Where ERISA-covered group health plans are concerned, a timely SBC will also satisfy the ERISA “summary of material modifications” (SMM) requirement—i.e., that the summary of material modifications be provided not later than 210 days after the close of the plan year in which the modification or change was adopted, or, in the case of a material reduction in covered services or benefits, not later than 60 days after the date of adoption of the modification or change. Thus, plan sponsors are relieved from the requirement to provide a separate SMM that covers the same changes already covered by the SBC.
The Act directs the Departments to develop, and the Departments separately proposed,5 standards for the following insurance-related and medical-related terms:
- Insurance-related terms: coinsurance, copayment, deductible, excluded services, grievance and appeals, nonpreferred provider, out-of-network copayments, out-of-pocket limit, preferred provider, premium, and UCR (usual, customary and reasonable) fees.
- Medical-related terms: durable medical equipment, emergency medical transportation, emergency room care, home health care, hospice services, hospital outpatient care, hospitalization, physician services, prescription drug coverage, rehabilitation services, and skilled nursing care.
Additional standards are also required to help consumers understand and compare the terms of coverage and the extent of medical benefits (including any exceptions and limitations). Following the lead of the NAIC, the Departments proposed definitions of the following additional terms: allowed amount, balance billing, complications of pregnancy, emergency medical condition, emergency services, habilitation services, health insurance, in-network coinsurance, in-network copayment, medically necessary, network, out-of-network coinsurance, plan, preauthorization, prescription drugs, primary care physician, primary care provider, provider, reconstructive surgery, specialist, and urgent care.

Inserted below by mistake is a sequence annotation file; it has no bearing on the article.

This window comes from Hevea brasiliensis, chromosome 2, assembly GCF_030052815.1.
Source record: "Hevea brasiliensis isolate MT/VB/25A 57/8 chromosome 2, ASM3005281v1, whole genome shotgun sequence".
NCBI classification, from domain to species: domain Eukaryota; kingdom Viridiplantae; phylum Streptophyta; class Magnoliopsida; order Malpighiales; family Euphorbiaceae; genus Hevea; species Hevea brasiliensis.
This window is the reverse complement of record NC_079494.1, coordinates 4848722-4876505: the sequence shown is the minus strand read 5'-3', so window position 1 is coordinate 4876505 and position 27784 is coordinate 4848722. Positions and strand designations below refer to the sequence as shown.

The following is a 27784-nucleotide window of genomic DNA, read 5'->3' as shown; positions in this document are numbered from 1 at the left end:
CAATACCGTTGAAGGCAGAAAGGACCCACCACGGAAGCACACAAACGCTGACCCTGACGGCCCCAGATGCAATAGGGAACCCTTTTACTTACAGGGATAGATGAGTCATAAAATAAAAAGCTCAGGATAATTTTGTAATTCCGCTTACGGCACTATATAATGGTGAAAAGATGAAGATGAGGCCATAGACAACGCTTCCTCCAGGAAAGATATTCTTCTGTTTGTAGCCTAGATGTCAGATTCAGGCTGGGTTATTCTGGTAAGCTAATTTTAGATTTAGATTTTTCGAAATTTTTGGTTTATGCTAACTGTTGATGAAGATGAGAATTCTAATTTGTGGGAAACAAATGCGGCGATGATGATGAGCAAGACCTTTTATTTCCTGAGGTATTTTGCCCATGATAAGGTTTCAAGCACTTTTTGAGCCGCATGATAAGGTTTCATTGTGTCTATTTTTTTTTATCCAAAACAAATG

The Act permits states to impose on health insurance issuers requirements that are stricter than those imposed by the Act, i.e., the Act establishes a regulatory baseline for health insurance issuers above which the states are free to impose their own additional rules. The Act does, however, preempt or supersede any state SBC requirement that provides less information to consumers than required by the Act. Thus, for example, States may impose separate, additional disclosure requirements on health insurance issuers.
Penalties for Failure to Provide the SBC
Under the PHSA’s basic penalty structure, a group health plan (including its administrator), and a health insurance issuer offering group or individual health insurance coverage, that “willfully fails to provide the information required under this section shall be subject to a fine of not more than $1,000 for each such failure.” Fines may also be levied under the Internal Revenue Code in the form of tax penalties, and under ERISA in the form or civil monetary penalties.
The PHSA confers on states the discretion to enforce the provisions against health insurance issuers (using their own enforcement mechanisms) in the first instance. Only where a state fails or declines to do so will the Department of Health and Human Services (HHS) step in to enforce these rules. According to the proposed rule, while HHS has the authority to impose penalties for willful violations regardless of state enforcement, it intends to use enforcement discretion “if the Secretary determines that the State is adequately addressing willful violations.”
The preamble to the proposed rule explains that the Department of Labor will issue separate regulations describing the procedures for assessment of civil fines for failures by ERISA-covered group health plans to comply with the Act’s SBC requirements.
The Internal Revenue Code imposes an excise tax of $100 per day per individual for each day that the plan fails to comply with the SBC requirement (among others). This tax may be abated for failures due to reasonable cause and not to willful neglect, so long as the failures are corrected within 30 days of actual or constructive discovery. Taxpayers subject to this excise tax must report the failure and the amount of the excise tax on IRS Form 8928. The Act increases the excise tax for willful failures to not more than $1,000 for each failure to provide an SBC. The tax is imposed on the plan sponsor or on a designated plan administrator.